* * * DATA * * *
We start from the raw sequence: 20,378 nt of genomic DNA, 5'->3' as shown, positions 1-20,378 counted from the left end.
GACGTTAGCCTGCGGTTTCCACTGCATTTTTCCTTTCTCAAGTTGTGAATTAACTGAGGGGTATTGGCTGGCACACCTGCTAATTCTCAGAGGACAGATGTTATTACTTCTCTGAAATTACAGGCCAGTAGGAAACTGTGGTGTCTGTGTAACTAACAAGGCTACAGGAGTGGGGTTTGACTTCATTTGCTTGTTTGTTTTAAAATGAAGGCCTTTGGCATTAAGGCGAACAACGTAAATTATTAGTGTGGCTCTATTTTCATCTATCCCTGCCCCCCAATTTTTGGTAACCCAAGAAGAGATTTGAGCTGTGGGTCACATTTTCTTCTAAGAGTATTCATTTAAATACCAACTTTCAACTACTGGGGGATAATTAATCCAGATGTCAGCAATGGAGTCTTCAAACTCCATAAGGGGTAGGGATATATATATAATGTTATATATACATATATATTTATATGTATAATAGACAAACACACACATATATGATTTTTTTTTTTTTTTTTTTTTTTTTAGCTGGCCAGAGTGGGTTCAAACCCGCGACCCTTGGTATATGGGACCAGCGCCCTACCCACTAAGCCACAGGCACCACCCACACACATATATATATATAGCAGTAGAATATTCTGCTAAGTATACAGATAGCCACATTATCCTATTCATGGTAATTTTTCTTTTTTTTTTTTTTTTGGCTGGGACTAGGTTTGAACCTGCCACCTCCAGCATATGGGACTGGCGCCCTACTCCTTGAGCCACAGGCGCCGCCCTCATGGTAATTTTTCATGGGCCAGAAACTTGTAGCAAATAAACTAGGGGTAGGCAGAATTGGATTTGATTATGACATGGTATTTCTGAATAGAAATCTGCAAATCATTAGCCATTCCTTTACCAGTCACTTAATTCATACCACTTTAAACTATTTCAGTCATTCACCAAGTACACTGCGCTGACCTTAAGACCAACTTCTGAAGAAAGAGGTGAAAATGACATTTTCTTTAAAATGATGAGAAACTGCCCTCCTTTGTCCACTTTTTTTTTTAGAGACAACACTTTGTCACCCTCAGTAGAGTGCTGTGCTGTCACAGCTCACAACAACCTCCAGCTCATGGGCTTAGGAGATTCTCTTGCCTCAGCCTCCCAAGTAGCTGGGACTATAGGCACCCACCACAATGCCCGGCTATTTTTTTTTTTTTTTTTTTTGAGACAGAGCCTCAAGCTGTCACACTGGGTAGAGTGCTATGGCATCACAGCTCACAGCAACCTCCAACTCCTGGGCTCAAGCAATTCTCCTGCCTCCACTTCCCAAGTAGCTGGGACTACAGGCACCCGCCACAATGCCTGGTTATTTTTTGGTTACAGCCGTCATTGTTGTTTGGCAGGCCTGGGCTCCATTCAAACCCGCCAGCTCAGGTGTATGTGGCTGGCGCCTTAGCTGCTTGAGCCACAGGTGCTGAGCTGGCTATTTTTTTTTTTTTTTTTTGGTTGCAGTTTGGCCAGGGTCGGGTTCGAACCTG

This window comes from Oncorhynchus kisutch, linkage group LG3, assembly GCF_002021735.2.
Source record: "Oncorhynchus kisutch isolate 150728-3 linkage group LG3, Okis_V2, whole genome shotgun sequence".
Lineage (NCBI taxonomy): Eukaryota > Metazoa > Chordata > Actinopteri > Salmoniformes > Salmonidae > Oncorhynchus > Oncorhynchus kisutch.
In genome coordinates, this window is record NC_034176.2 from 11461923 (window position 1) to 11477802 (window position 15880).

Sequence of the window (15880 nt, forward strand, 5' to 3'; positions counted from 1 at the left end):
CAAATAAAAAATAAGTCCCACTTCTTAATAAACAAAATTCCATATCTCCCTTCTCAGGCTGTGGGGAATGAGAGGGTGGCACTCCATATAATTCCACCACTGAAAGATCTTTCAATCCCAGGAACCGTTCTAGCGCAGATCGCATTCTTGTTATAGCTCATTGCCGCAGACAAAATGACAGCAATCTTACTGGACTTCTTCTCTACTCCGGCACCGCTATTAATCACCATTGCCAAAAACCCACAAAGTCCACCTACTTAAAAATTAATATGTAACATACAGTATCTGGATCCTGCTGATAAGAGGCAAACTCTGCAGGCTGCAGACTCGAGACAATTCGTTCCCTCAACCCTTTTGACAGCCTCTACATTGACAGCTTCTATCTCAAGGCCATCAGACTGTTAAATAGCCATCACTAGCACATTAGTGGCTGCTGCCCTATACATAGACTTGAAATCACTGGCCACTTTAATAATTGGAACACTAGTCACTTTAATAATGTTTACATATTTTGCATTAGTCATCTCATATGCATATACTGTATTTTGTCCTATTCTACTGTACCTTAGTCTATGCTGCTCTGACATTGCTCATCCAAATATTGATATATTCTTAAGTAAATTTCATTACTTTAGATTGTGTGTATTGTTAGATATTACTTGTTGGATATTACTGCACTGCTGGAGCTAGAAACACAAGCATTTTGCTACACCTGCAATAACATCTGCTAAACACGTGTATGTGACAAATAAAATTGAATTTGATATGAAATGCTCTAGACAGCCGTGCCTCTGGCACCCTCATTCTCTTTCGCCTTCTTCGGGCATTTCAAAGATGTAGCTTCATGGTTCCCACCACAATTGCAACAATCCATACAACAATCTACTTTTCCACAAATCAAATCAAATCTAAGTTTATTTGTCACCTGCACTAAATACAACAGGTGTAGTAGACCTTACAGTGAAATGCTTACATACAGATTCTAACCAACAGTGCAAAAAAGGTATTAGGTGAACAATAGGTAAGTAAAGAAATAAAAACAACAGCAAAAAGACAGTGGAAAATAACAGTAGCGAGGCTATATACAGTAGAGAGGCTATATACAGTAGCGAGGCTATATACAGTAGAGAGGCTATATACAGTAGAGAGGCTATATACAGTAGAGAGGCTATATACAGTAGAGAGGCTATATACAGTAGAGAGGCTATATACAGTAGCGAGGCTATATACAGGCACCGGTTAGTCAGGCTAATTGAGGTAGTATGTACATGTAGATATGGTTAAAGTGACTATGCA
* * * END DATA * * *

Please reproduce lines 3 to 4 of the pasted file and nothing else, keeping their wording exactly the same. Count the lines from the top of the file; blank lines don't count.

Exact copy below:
This window comes from Oncorhynchus kisutch, linkage group LG3, assembly GCF_002021735.2.
Source record: "Oncorhynchus kisutch isolate 150728-3 linkage group LG3, Okis_V2, whole genome shotgun sequence".